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Halogens

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Teacher/Instructor Jacqueline Spivey
Jacqueline Spivey

Ph.D.,U.C.Santa Cruz
Teaching at a top-ranked high school in SF

She teaches general and chemistry at a top-ranked high school in San Francisco. Prior to that, she lead and published a number of research studies and lectured at SF State University.

Halogens are nonmetal elements located on the right side of the periodic table in Group 7. Halogens include the elements of flourine, chlorine, bromine, iodine and astatine. Halogens have a negative 1 charge and are considered very reactive.

Let's continue talking about the periodic table and delve a little further in and talk specifically about group 7a or the halogens which are located right here next between the oxygen family and next to the noble gases.

So, as you can see here they're in pink so they are non-metals and so some of the typical characteristics of non-metals they display which are melting and boiling points increasing with increasing atomic number.

So let's talk about a few of the elements that are contained in this family. So fluorine and chlorine are gases at room temperature, bromine is a liquid at room temperature and iodine is a solid at room temperature. And part of the probably most important part of halogens that you're going to encounter is that they all exist as what we call diatomic atoms. Okay that means you've got F2, Cl2, Br2 and I2. And that's because halogens are very reactive. So they only need one electron to achieve an octet. So remember when you were doing electron configurations and you are writing out your s and your p and your d orbitals? Okay, so these guys have their s orbital field so two electrons in there and they also have five electrons in their p orbitals. So they just need one electron in order to gain to gain the octet to become like the noble gases and they're very interested in doing that. So, in order to keep them from reacting with everything, they bond covalently with each other. So again, chlorine will bond to a chlorine, fluorine will bond to a fluorine, bromine to a bromine, iodine to an iodine.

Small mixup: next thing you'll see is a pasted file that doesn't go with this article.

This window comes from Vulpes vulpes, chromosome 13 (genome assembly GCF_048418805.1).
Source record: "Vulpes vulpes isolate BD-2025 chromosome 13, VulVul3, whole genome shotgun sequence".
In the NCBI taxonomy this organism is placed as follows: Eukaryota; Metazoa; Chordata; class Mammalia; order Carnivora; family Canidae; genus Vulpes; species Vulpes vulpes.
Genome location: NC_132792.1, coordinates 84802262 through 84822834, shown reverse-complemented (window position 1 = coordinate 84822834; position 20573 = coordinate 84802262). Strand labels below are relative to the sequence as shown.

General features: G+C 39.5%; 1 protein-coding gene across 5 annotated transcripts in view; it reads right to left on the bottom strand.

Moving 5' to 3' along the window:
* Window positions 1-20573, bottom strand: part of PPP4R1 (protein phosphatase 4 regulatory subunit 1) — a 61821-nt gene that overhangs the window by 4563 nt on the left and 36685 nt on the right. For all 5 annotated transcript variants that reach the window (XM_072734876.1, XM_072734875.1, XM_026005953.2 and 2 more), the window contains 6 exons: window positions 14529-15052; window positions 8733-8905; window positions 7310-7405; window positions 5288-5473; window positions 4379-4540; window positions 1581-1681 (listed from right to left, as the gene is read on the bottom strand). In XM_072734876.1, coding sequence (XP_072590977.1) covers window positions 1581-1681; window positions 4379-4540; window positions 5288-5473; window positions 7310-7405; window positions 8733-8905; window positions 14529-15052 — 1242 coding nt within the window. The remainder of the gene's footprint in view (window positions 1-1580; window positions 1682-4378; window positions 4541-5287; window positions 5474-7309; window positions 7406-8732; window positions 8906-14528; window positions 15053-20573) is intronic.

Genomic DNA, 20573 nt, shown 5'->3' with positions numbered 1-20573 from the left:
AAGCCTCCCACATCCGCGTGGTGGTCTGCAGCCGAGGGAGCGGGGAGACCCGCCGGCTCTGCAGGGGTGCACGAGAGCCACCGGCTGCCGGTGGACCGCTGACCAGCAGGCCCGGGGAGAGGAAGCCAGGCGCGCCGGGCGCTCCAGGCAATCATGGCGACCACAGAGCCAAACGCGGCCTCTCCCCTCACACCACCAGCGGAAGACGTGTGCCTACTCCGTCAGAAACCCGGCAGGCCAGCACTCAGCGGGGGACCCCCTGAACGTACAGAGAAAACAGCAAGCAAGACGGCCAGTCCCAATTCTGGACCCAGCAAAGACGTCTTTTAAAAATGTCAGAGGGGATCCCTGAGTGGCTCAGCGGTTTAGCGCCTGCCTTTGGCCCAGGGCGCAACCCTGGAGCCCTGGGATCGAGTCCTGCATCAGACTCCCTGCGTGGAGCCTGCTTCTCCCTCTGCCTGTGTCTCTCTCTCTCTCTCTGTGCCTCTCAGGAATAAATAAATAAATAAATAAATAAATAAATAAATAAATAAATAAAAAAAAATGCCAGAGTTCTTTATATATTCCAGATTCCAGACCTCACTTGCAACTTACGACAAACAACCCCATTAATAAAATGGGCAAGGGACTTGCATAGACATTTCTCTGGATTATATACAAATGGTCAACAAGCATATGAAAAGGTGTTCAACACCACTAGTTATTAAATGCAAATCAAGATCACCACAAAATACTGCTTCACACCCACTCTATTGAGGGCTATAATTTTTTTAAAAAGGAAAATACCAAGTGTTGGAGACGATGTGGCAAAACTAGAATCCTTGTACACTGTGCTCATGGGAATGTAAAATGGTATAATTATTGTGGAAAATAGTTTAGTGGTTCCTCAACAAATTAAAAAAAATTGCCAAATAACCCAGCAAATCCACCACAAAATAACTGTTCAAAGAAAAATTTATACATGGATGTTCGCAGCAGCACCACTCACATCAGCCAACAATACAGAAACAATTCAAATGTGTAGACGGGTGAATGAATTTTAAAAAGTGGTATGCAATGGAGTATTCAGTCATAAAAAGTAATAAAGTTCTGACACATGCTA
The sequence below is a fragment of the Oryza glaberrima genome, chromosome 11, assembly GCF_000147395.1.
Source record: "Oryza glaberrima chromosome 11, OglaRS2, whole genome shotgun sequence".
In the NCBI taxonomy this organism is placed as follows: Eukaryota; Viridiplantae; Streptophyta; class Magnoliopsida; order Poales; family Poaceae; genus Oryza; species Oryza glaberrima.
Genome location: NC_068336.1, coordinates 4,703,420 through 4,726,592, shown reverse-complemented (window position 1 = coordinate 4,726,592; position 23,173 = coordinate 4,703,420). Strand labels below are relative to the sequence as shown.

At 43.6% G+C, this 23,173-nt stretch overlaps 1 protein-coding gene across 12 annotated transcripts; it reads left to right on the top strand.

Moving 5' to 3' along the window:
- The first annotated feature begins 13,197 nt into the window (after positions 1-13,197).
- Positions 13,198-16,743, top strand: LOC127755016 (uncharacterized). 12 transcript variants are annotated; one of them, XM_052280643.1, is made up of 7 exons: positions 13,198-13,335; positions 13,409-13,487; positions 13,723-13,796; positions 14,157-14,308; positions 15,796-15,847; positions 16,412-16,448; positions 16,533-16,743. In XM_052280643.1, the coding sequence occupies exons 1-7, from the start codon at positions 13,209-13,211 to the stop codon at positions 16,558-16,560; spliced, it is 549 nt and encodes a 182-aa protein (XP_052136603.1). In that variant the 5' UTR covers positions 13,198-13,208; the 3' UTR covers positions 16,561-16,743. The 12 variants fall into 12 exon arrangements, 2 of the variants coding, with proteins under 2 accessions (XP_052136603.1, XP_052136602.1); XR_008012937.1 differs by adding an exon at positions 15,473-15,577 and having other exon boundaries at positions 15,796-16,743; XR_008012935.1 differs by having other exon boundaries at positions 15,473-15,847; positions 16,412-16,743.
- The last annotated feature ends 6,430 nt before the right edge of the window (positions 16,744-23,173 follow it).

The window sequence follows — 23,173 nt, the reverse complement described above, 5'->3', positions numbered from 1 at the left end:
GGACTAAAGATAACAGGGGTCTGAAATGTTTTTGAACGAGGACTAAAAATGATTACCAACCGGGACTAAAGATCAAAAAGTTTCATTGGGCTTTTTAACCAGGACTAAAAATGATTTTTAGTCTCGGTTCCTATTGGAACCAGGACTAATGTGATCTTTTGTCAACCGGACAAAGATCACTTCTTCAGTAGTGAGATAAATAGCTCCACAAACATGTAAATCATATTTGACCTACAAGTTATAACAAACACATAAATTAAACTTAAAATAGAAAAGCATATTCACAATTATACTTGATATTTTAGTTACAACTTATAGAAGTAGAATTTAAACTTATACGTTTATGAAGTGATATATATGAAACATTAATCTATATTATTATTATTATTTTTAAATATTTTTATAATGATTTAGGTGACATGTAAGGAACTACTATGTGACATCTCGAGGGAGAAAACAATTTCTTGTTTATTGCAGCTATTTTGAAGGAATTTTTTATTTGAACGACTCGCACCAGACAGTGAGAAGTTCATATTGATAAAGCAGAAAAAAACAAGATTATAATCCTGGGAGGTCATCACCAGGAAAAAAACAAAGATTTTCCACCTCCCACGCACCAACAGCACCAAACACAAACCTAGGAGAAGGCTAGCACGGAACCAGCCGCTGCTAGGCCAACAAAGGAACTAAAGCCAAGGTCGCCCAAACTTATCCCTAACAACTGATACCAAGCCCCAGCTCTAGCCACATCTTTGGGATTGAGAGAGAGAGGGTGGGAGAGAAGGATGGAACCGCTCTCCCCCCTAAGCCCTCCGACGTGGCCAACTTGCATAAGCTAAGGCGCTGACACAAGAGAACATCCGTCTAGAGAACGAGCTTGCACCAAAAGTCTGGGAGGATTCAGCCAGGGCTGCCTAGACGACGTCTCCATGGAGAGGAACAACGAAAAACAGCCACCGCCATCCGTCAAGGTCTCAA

So, they also have highly negative electrons affinities. And so that they'll readily become anions which is the negative form of themselves. Right, so fluorine will become a minus, chlorine a minus, bromine a minus and iodine a minus because that indicates that they've gained the electron that they needed to fill their octet and that makes them more stable.

So, more specifically, fluorine is the most electronegative atom on the periodic table. So it can remove an electron from almost any substance, it really really really wants that extra electron.

Chlorine however is one of the most industrially useful element in this family and it's something with which we're all super familiar. It reacts slowly to form stable aqueous solutions so this equation at the bottom here was water reacting with chlorine gas to form hydrochloric acid and hypochlorus acid. This is a common reaction for the disinfectants that we use to put into our pools and that we sometimes see in our water to keep things clean. And that is halogens.